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Jackson to pay $1.4m for rort

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Bankrupt whistleblower Kathy Jackson must pay the Health Services Union more than $1.4 million she used for personal shopping, travel and her divorce.

The court order comes after Jackson was labelled a hero for blowing the whistle on disgraced former Labor MP Craig Thomson and corrupt union boss Michael Williamson.

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Federal Court Justice Richard Tracey on Wednesday said unchallenged evidence presented at the civil trial against Jackson “substantially supported the claims made by the HSU”.

Jackson declined to take part in the trial after declaring bankruptcy at the 11th-hour.

She has been ordered to pay $1,338,626 in compensation for damages and $67,912 in overpaid salary.

The HSU claimed Jackson set up an unauthorised slush fund in 2003 with money paid from the Peter MacCallum Institute.

Jackson nominated herself as the only person authorised to access the National Health Development Account, and then transferred $284,500 from branch accounts to the fund over more than six years.

“Ms Jackson used the money in the NHDA account for a range of purposes, including part of a divorce settlement, holiday expenditure, retail purchases and cash withdrawals,” Justice Tracey said.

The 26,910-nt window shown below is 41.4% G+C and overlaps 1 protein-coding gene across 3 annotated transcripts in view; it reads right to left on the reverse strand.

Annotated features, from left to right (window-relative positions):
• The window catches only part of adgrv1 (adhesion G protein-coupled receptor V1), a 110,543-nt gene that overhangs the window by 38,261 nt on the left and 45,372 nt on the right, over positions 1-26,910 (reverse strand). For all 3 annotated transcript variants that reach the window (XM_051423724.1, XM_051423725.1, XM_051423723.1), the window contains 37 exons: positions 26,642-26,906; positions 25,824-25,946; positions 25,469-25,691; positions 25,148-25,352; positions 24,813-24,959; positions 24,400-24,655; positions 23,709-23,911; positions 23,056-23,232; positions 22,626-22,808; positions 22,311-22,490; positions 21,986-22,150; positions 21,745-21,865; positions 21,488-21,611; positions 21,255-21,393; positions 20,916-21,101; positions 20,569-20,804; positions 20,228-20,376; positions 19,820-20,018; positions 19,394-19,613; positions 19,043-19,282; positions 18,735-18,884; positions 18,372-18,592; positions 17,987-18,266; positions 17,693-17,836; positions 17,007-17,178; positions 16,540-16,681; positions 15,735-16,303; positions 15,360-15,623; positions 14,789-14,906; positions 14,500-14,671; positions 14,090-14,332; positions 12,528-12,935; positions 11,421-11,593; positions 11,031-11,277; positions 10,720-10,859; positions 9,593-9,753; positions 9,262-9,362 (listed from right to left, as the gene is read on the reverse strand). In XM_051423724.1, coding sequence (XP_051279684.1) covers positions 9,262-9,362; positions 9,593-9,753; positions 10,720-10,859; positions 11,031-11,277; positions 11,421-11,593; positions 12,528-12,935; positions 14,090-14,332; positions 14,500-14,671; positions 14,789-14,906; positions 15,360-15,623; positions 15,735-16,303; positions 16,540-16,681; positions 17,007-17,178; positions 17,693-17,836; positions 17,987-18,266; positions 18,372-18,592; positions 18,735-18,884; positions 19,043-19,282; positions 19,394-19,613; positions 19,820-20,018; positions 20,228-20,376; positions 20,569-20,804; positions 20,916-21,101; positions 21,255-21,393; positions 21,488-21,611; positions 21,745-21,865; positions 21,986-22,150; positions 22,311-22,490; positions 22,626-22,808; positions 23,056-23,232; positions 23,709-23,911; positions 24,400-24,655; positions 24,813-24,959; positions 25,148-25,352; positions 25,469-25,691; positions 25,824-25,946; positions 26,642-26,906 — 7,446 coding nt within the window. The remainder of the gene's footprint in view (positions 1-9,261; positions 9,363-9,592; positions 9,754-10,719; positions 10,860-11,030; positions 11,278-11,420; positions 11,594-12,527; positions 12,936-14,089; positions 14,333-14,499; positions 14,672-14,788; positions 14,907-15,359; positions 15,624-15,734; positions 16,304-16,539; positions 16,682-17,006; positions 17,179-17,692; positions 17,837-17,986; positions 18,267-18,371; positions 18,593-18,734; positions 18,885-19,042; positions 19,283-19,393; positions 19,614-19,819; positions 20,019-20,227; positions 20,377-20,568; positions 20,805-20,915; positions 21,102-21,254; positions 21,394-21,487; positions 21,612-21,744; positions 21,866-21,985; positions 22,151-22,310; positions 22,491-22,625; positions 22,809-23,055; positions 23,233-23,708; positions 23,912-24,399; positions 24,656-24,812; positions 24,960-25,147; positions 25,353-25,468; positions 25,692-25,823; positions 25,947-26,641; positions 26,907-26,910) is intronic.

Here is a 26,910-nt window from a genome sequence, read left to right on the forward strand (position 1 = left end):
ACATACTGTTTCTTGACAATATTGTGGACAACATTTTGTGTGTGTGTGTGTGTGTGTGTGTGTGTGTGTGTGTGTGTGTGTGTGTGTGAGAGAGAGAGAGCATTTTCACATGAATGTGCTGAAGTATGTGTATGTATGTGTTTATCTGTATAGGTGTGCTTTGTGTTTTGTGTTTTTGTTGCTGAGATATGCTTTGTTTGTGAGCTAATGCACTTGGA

Other money was spent on political campaigns.

Jackson also charged $305,828 to union-issued credit cards for travel, food, alcohol and entertainment.

And the balance of cash withdrawals, used to pay branch committee of management members $100 each at meetings, was kept by Jackson in a kitty and helped pay off her mortgage.

Jackson kept a false record of the withdrawals in a general ledger, marking them down as “honorarium”, “professional development” and “conference/seminar” expenses, Justice Tracey said.

She cost the union $34,725 when she hired a lawyer without authority in 2012, and a $63,000 honorarium she signed off for herself should not have been paid, Justice Tracey said.

Jackson and Williamson cost the union more than $400,000 when they signed an unauthorised employment contract for former HSU national secretary Robert Elliott.

Jackson was paid an annual salary of $170,000 to run the union, the trial heard last month.

Chris Brown, current HSU national secretary, said the findings shattered Jackson’s reputation as a whistleblower.

The union will try to recoup its money from Jackson’s bankrupt estate.

“Many HSU members are among the lowest-paid workers in the country, delivering essential services and caring for the most vulnerable members of our community,” he said in a statement.

“Kathy Jackson knew this, yet she spent their money on lavish banquets running into tens of thousands of dollars, extravagant family holidays and luxury goods – among other things.”

A joint state and national police taskforce continues to investigate Jackson’s conduct.


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